LAHS Students Heading For Premier Global Science Competition

LAHS students Holly Erickson, David Murphy and Coleman Kendrick will compete May 13-17 at Intel ISEF. Courtesy photo

LAHS News:

Three Los Alamos High School students will compete next week at the Intel International Science and Engineering Fair in Phoenix. Senior Holly Erickson, Sophomore David Murphy and Freshman Coleman Kendrick will compete May 13-17 at Intel ISEF.

Intel ISEF is the world’s largest international pre-college science competition, which provides an annual forum for more than 1,500 high school students from more than 70 countries, regions, and territories to showcase their independent research as they compete for more than $3 million. The Intel ISEF is the premier global science competition for students in grades 9–12.

This will be Erickson’s third and final ISEF competition. Erickson is college bound for Clemson University in South Carolina to study bioengineering, planning to pursue a career in orthopedic surgery. Erickson’s award winning project is titled An Advanced Biomimetic Hand Using Additive Manufacturing.

Erickson summarized her project as: Many of the current prosthetic limbs are incredibly complex, require substantial time to fabricate, and many have limited flexibility. The purpose of this experiment was to explore the possibility of creating a biomimetic hand using additive manufacturing. By replicating key aspects of the human hand such as bones, tendons, nerves, skin, etc., there would be no need for traditional machined mechanical parts, allowing much lower weight, greater range of motion, more degrees of freedom and improved appearance.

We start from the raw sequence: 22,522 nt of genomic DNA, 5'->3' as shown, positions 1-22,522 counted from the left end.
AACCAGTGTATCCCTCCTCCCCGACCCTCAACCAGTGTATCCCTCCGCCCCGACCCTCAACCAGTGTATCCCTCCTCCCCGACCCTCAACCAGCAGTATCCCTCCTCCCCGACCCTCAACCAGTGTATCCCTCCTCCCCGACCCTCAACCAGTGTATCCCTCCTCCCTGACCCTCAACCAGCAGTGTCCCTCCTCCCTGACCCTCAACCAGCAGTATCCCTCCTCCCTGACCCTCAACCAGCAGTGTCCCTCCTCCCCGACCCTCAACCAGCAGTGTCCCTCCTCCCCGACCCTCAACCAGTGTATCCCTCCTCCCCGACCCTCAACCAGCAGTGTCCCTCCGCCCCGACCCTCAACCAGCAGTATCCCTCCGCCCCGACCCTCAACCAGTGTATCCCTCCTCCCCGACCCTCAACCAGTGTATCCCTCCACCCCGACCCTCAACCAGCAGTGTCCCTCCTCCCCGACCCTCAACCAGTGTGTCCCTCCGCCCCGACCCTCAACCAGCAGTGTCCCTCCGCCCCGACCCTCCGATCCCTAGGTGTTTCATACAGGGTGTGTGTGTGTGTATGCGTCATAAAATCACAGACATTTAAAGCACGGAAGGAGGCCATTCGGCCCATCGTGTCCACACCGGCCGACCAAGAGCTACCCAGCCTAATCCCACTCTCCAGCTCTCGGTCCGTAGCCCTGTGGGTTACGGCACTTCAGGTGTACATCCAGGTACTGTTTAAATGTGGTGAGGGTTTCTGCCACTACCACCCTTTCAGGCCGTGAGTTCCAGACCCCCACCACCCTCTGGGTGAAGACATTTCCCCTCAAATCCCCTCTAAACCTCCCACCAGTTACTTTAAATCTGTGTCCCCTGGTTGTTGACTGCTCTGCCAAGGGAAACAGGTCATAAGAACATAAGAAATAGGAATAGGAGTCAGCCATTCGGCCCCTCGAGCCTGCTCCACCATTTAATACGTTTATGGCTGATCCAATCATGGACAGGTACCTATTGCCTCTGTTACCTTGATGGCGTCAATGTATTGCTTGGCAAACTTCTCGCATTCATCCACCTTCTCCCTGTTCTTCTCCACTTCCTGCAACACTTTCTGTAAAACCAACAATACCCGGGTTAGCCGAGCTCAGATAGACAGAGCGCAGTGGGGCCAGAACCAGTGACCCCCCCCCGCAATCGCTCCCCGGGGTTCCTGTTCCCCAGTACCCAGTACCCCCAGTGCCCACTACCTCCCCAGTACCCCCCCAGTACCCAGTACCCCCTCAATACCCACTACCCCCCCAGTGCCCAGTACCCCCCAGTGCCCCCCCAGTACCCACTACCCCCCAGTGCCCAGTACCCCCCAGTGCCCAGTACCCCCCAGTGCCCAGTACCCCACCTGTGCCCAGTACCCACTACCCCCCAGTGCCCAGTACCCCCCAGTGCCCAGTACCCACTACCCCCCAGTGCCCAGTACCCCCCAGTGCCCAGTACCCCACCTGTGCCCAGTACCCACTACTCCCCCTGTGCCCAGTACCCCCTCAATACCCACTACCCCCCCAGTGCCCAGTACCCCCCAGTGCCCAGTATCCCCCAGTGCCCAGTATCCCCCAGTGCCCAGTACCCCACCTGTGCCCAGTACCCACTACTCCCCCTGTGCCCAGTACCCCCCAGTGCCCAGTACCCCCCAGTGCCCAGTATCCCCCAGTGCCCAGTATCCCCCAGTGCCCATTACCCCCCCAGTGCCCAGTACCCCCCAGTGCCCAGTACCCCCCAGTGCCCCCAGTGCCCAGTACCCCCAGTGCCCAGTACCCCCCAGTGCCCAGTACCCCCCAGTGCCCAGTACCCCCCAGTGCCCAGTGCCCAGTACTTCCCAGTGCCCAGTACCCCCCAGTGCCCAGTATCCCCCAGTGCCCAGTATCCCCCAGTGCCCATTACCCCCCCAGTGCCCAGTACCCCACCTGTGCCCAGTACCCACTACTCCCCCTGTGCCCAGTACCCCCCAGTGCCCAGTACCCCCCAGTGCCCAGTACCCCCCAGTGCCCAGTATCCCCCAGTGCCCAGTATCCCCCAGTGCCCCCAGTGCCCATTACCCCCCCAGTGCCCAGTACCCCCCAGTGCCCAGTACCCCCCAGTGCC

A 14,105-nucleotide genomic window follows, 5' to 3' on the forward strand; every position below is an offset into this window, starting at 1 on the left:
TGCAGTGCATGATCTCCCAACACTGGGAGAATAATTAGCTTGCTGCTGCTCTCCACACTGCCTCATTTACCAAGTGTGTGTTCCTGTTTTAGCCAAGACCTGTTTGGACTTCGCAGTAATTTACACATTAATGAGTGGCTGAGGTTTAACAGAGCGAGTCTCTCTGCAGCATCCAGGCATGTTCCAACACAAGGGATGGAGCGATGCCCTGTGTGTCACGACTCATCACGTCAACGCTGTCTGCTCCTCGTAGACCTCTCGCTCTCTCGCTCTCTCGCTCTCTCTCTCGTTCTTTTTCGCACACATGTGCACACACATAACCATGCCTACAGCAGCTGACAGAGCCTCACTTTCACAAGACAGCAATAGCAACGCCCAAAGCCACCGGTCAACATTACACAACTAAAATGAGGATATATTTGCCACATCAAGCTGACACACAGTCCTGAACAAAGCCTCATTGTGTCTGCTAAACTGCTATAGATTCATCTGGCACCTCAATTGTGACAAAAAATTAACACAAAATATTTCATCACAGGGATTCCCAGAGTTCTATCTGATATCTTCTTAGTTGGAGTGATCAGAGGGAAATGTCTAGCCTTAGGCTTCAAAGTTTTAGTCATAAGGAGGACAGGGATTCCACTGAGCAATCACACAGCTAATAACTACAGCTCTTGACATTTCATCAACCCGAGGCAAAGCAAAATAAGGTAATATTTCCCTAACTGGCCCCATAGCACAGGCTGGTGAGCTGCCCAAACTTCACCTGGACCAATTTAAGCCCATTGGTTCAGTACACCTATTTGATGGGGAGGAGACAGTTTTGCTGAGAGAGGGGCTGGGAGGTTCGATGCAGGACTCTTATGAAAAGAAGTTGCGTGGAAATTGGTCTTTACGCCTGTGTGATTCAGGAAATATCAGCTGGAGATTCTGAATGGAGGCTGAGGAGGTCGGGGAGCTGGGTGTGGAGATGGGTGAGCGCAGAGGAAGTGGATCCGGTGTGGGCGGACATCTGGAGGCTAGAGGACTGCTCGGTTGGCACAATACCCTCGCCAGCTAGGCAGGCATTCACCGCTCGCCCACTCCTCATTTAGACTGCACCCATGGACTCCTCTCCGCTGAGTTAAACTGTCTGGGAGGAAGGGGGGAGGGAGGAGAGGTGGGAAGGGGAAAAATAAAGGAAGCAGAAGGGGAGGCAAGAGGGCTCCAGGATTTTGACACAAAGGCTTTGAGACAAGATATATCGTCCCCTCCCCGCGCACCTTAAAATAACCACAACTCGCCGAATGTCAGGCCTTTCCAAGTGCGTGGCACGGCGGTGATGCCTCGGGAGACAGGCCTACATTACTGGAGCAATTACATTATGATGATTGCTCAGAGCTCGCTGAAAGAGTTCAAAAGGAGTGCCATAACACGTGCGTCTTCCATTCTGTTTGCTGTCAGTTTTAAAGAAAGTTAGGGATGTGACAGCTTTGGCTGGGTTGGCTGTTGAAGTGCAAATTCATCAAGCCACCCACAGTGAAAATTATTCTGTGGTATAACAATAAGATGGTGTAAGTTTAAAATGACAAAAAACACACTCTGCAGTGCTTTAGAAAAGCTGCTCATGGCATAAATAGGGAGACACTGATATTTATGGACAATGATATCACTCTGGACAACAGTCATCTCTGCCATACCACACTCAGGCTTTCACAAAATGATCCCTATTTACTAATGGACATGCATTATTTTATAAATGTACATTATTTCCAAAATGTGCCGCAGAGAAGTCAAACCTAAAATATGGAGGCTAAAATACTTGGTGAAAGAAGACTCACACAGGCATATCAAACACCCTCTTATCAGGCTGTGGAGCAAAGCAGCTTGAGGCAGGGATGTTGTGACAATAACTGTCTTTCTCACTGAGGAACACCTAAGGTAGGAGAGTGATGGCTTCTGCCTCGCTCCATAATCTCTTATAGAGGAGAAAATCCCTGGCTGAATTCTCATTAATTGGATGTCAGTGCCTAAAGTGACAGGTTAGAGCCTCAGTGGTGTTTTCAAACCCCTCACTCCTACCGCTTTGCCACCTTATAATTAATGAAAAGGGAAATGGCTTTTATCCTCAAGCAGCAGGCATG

The main materials of the hand are comprised of ABS plastic bones, silicone rubber for the skin, Kevlar tendons, and carbon nanotubes mixed with Sylgard for nerves. After a cast was made of a human hand, the skin material was applied and the rest of the components (tendons, servos, etc) were assembled. The movements of the hand were controlled by a simple electromyograph (EMG) sensor stuck onto the skin of the user. This successful prototype demonstrated the viability of the concept. In addition, a 3D camera (XBox Kinect) and 3D reconstruction software has shown that a limb can be scanned and the design can be rapidly programmed into a 3D printer. Currently, designs and modifications to a 3D printer are being considered for printing the entire hand. This new technology for a biomimetic prosthetic could be used in war zones, third world countries, etc. Although this use of additive manufacturing is looked at through the perspective of biomimetics, there is virtually no limit to the applications of this new technology.

Showcasing their talents for the first time, Intel ISEF competitors Kendrick and Murphy. Kendrick’s project is titled N-Body Simulation of Saturn’s Ring Structure. Summary: The project simulated the movement of Saturn’s rings and moons. Gravity interactions between Saturn’s moons and the ring particles cause gaps and ripples to form at specific locations within the rings.  The simulated ring structure matched the observations from NASA’s Cassini spacecraft which is currently orbiting Saturn. The project also simulated a comet impacting the rings, which produced a spiral wave similar to the one observed from the comet Shoemaker-Levy 9 impact through Jupiter’s rings in 1994.

Murphy’s project is titled The Effects of Vorticity on Vortex Formation and Morphology. Brief Overview: David studied the role circulation plays in the formation and properties of atmospheric vortexes, such as dust devils. This was done by constructing a laboratory vortex generator and using particle image velocimetry to measure flow velocities inside vortexes formed under different initial circulation. The morphology of the vortex was studied by making the vortexes visible using glycerin vapor. Two basic vortex structures were identified in different circulation regimes with distinct formation rate and stability properties in each regime.

Each year, hundreds of Los Alamos County students compete at the local district fair with the opportunity to move onto the regional and state fairs. Qualifying high school students at the regional and state levels can be chosen from among hundreds for coveted spots at the Intel ISEF annual fair. More information about the ISEF can be found at www.societyforscience.org/isef/.

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